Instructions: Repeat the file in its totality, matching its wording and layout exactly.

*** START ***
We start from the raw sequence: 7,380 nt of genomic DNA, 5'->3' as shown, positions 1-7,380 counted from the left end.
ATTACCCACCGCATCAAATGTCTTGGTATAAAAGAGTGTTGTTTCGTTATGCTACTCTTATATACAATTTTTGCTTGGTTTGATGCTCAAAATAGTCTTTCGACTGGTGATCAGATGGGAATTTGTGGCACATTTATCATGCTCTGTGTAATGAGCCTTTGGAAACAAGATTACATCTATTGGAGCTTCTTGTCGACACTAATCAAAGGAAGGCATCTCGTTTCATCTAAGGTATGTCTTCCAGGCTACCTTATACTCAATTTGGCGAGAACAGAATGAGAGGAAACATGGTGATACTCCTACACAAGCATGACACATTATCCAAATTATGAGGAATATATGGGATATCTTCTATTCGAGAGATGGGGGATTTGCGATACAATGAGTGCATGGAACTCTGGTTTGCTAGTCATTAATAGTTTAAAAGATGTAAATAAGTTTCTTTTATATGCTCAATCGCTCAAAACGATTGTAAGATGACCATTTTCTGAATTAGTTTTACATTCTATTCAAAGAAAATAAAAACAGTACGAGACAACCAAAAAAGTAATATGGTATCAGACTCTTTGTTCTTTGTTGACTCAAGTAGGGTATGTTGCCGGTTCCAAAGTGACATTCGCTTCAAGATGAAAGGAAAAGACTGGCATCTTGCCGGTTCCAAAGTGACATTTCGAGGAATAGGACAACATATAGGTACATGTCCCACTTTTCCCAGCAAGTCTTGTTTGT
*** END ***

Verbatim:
We start from the raw sequence: 7,380 nt of genomic DNA, 5'->3' as shown, positions 1-7,380 counted from the left end.
ATTACCCACCGCATCAAATGTCTTGGTATAAAAGAGTGTTGTTTCGTTATGCTACTCTTATATACAATTTTTGCTTGGTTTGATGCTCAAAATAGTCTTTCGACTGGTGATCAGATGGGAATTTGTGGCACATTTATCATGCTCTGTGTAATGAGCCTTTGGAAACAAGATTACATCTATTGGAGCTTCTTGTCGACACTAATCAAAGGAAGGCATCTCGTTTCATCTAAGGTATGTCTTCCAGGCTACCTTATACTCAATTTGGCGAGAACAGAATGAGAGGAAACATGGTGATACTCCTACACAAGCATGACACATTATCCAAATTATGAGGAATATATGGGATATCTTCTATTCGAGAGATGGGGGATTTGCGATACAATGAGTGCATGGAACTCTGGTTTGCTAGTCATTAATAGTTTAAAAGATGTAAATAAGTTTCTTTTATATGCTCAATCGCTCAAAACGATTGTAAGATGACCATTTTCTGAATTAGTTTTACATTCTATTCAAAGAAAATAAAAACAGTACGAGACAACCAAAAAAGTAATATGGTATCAGACTCTTTGTTCTTTGTTGACTCAAGTAGGGTATGTTGCCGGTTCCAAAGTGACATTCGCTTCAAGATGAAAGGAAAAGACTGGCATCTTGCCGGTTCCAAAGTGACATTTCGAGGAATAGGACAACATATAGGTACATGTCCCACTTTTCCCAGCAAGTCTTGTTTGT